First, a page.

When the diagnosis is breast cancer, it may be hard to focus on anything else.
Still, doctors and patients dealing with that health crisis need to keep another crucial factor in mind: the heart.
That’s because the two often are related, and they intersect in several ways:
- Breast cancer and heart disease share many risk factors, including age, tobacco use, diet, obesity and a sedentary lifestyle.
- Doxorubicin and trastuzumab, two of the leading drugs used to treat breast tumors, can decrease the heart’s pumping ability, leading to left ventricular dysfunction and heart failure.
- Radiation and other treatments can scar or stiffen heart tissue, causing damage including hypertension, arrhythmias, myocardial ischemia, valvular disease, thromboembolic disease and pericarditis.
- Older women who survive breast cancer treatment become more likely to die from cardiovascular disease than breast cancer.
These connections led the American Heart Association to issue a scientific statement last February that detailed the problem, aiming to spotlight the links between the diseases and spur more research to prevent and treat them.
“Improvements in early detection and treatment of breast cancer have led to an increasing number of breast cancer survivors who are at risk of long-term cardiac complications from cancer treatments,” the authors wrote. “Although cardiology and oncology are often considered separate medical fields, they are frequently intertwined. Multidisciplinary care is critical in the management of cancer patients.”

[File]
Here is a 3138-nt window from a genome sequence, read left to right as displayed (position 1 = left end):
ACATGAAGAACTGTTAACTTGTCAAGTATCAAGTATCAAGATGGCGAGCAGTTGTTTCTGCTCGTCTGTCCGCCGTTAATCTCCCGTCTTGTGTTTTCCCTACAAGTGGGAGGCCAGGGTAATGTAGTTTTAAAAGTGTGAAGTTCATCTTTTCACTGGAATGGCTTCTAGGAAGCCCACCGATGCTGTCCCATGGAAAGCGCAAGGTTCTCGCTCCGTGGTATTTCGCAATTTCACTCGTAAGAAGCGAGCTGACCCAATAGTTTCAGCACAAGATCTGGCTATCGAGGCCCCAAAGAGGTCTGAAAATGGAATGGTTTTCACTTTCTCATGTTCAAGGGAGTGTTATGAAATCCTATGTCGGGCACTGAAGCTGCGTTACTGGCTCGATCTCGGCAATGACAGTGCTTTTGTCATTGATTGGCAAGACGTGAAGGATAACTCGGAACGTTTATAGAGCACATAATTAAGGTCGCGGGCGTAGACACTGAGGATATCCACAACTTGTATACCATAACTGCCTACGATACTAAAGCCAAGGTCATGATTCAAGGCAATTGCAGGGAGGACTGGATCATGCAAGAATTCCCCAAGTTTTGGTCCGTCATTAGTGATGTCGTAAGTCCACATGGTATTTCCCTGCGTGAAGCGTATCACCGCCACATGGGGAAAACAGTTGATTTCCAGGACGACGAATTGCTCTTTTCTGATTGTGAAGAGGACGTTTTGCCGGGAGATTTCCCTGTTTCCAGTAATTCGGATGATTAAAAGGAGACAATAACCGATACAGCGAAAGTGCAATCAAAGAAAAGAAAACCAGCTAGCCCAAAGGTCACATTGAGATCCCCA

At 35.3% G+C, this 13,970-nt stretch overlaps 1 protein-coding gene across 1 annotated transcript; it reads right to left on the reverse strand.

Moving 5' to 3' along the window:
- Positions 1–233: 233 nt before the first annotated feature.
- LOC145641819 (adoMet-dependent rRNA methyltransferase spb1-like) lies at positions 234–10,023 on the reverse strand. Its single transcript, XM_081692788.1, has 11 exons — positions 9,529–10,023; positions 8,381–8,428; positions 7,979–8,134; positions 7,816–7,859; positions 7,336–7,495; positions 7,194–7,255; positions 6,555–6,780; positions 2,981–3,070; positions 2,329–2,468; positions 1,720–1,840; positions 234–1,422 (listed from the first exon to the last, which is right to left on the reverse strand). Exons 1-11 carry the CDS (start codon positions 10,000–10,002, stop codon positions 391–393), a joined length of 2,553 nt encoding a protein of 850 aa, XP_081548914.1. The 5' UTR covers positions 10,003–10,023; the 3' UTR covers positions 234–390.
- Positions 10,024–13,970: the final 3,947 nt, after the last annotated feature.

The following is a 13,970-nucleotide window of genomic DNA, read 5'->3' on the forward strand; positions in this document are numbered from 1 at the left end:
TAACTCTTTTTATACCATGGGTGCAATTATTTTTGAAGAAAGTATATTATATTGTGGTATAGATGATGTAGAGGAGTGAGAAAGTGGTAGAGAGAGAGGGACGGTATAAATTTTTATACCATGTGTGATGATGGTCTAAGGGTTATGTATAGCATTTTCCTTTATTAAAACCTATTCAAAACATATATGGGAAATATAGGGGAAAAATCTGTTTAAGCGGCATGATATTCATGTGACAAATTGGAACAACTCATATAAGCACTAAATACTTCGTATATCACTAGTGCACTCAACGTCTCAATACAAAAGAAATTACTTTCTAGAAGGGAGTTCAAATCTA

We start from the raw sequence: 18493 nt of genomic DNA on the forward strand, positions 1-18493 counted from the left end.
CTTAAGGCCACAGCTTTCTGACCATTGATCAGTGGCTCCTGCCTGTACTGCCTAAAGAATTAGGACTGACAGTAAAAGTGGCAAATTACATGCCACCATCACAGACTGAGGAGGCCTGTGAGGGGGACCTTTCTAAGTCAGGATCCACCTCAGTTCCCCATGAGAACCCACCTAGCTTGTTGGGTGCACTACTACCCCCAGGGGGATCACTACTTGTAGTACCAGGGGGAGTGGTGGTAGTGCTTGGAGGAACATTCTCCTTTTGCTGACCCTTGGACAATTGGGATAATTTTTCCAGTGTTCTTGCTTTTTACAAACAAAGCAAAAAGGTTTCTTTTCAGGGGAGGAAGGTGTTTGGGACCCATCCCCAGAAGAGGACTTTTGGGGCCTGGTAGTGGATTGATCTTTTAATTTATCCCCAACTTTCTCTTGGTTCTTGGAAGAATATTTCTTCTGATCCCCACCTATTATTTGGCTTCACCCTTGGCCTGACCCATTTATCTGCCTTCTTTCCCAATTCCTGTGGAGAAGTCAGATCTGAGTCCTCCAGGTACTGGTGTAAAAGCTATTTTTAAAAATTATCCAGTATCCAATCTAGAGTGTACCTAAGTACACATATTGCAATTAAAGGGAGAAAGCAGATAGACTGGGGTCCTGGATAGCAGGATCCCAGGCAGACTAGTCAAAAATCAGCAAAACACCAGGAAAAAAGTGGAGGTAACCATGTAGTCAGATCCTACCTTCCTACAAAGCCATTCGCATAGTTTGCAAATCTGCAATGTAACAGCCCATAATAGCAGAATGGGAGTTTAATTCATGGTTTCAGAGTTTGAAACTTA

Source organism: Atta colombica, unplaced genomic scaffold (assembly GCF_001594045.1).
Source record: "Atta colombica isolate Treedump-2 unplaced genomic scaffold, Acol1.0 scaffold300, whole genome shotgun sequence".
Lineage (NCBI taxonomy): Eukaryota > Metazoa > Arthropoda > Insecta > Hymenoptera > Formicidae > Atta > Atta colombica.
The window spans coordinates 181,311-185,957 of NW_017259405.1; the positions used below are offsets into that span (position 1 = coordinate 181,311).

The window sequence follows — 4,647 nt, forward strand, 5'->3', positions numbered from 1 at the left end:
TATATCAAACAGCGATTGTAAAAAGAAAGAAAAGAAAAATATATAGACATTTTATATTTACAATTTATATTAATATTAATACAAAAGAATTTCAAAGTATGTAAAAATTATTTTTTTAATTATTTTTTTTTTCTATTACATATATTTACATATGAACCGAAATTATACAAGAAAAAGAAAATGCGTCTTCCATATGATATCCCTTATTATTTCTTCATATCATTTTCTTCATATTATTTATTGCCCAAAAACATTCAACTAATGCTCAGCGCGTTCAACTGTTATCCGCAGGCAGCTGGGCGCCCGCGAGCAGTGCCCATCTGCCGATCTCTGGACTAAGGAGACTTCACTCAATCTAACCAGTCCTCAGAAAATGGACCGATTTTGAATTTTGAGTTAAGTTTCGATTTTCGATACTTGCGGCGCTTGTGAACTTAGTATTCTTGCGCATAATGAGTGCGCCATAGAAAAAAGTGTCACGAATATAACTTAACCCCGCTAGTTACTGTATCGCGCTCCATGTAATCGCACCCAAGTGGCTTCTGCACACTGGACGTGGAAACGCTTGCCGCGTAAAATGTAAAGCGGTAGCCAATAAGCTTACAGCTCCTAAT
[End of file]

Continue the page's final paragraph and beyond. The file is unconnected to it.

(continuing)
The situation has spawned a new specialty – cardio-oncology – to safeguard heart health while providing the best cancer care. But awareness may be hindered by the common misconception that breast cancer, as perilous and dreaded as it is, poses the leading threat to women’s health.
In fact, heart disease is a much more common killer. According to the U.S. Centers for Disease Control and Prevention, about 41,000 women – and 450 men – die from breast cancer in this country each year. Meanwhile, about seven times more women than that die from heart disease, according to the most-recent CDC mortality report. In addition, while more than 3 million U.S. women have a history of breast cancer, that is less than one-tenth the number suffering from heart disease.
As in many health issues, prevention comes first. Good lifestyle choices, ranging from diet and exercise to maintaining a healthy weight and not smoking, can lower the risk of both diseases.
Once breast cancer is diagnosed, experts recommend factoring heart health into decisions about treatment to minimize risk and monitoring the cardiovascular system every step of the way.
According to the Harvard Heart Letter, published by Harvard Medical School, a clinical trial is currently testing whether statin drugs, which are taken to lower cholesterol and reduce heart disease risk, may help preserve heart function during cancer chemotherapy.
Even with cancer, patients should keep their usual vigilance about cardiovascular health, from maintaining healthy blood pressure to telling their doctor about any possible heart-related symptoms such as shortness of breath or an irregular heartbeat.
And while some people may not associate exercise with breast cancer treatment, Dr. Tomas Neilan, who leads the statin study, told the Harvard Heart Letter he recommends 30 to 45 minutes of exercise at least five times a week.
“There are consistent data showing that for women with breast cancer, physical activity not only improves survival,” he said, “it also decreases the risk of heart injury related to breast cancer treatment.”
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